“Take a look at this poster,” Byrd said as he took me to the side of the room, where a poster of a gratuitously naked woman laying on her side on a cutaway of the mattress hangs. “In addition to not having any clothes on, this woman’s spine is in perfect alignment.”
I nodded, trying to ignore the butt crack looking back at me.
“It’s parallel to the floor just as it should be. If this is too firm of a bed, her shoulders aren’t getting down enough, which means her spine is going to tilt up. If it’s too soft, there’s not going to be enough pushback, and the whole body will sag. There’ll be a little bit of dip in the spine, which will ultimately lead to the spine being misaligned again.”
The flexibility and support of the Vividus, he said, allowed it to contour to the body perfectly. I still couldn’t tell how this was any better than memory foam. But that, of course, is why they have the demo suite.
Taking a nap in the world’s most expensive bed
“Go ahead and take off your shoes and get in there,” Byrd said as he directed me toward the Vividus. “And let’s lose that pillow so you can really feel it.”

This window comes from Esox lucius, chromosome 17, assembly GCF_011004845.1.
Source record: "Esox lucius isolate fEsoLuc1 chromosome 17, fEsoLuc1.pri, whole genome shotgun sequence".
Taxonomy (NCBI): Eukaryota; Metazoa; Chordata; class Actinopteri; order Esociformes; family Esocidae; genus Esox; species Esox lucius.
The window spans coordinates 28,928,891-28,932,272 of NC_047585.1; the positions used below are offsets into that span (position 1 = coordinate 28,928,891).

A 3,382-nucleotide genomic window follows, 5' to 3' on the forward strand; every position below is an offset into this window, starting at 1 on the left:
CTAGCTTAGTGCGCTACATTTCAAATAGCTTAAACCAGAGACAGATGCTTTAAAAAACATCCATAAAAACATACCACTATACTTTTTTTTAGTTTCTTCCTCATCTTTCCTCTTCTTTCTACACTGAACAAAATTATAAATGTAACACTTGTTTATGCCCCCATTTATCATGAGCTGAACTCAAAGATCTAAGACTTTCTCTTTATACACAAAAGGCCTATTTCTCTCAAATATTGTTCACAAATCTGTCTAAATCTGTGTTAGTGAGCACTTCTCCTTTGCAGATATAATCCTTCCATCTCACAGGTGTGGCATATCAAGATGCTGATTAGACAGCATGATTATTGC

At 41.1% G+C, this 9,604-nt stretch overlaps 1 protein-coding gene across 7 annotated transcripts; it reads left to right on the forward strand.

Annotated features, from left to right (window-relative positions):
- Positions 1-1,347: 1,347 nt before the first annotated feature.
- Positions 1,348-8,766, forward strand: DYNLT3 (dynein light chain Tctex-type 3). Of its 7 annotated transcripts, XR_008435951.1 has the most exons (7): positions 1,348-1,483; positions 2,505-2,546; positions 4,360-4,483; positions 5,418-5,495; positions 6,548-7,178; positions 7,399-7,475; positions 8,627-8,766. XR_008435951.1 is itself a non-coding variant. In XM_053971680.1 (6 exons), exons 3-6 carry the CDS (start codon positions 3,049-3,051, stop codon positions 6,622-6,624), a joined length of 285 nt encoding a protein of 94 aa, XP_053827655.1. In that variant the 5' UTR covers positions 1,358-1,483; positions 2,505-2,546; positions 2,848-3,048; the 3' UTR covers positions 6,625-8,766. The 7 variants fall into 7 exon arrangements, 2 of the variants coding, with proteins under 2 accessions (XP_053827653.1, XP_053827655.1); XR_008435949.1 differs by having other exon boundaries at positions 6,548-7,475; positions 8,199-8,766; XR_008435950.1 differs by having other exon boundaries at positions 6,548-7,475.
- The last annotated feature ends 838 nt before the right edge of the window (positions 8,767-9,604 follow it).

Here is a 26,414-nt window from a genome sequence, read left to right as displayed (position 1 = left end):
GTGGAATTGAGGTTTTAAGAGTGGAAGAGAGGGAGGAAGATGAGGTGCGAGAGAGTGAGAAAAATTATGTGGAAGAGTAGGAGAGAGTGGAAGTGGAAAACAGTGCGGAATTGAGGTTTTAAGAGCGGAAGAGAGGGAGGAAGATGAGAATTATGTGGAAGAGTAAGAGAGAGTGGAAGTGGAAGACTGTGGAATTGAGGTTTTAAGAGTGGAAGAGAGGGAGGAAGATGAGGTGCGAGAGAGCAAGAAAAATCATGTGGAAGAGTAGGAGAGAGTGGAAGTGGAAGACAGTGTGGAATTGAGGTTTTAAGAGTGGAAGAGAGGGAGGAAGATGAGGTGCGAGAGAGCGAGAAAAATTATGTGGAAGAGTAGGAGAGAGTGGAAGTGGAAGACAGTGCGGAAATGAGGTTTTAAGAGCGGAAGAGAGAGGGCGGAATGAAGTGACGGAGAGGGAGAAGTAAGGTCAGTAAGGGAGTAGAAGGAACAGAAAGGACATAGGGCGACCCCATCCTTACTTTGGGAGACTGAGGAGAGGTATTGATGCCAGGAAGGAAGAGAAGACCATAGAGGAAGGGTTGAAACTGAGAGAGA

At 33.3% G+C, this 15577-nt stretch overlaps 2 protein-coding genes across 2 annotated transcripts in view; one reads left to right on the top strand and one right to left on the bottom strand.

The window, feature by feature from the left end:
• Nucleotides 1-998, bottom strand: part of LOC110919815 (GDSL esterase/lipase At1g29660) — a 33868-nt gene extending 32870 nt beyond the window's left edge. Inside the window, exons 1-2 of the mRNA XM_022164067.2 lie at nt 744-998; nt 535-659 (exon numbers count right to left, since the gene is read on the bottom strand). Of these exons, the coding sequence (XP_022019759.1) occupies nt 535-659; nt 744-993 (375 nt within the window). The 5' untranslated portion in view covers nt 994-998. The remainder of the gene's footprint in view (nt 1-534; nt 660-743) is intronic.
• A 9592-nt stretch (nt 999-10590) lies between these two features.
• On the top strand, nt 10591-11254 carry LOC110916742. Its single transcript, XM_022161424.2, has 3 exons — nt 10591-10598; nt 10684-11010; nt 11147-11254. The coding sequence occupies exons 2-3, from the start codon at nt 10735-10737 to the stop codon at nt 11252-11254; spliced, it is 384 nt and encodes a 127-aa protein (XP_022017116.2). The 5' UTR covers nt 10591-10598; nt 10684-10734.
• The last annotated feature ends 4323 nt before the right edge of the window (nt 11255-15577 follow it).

I kicked off my shoes and laid back in the bed. The horsetail-hair pillow-topper felt like a fuller version of my bed at home. Comfortable, but not necessarily $189,000 comfortable. Then Byrd shut off the lights and closed the door to the suite, leaving me in complete silence and darkness.
I felt myself falling into the mattress, almost like I was becoming immersed in whatever sleepy energy it produced. I had the sensation of sinking a layer or two into the cloudy, dreamy space, but still supported from the bottom. It felt almost like floating a few inches under the water, without the motion. I drifted off, even after having finished a Cuban coffee on the way over.
Five minutes later, when Byrd politely opened the door and woke me up, I felt more refreshed than I had after some full nights in luxury hotels. And was wondering where I might find an extra $189,000 laying around.
Grounding yourself to the earth in the comfort of your own bed
“Did you notice anything?” Byrd asked. I told him I felt like I was one with the Vividus. That I’d felt completely weightless and weighted at the same time, in a sort of neutral existence that was completely calm.
“Ah ha. You’re familiar with the concept of grounding, right?” he continued, explaining briefly about the idea of the human body’s electronically conducive contact with the earth, relieving stress, tension, and medical problems. “I didn’t know if I believed it, because we had people come in here and some would actually be cognizant of the effects of grounding. But it’s not a tangible thing that you can reach out and touch per se, so I kind of stayed away from mentioning it.”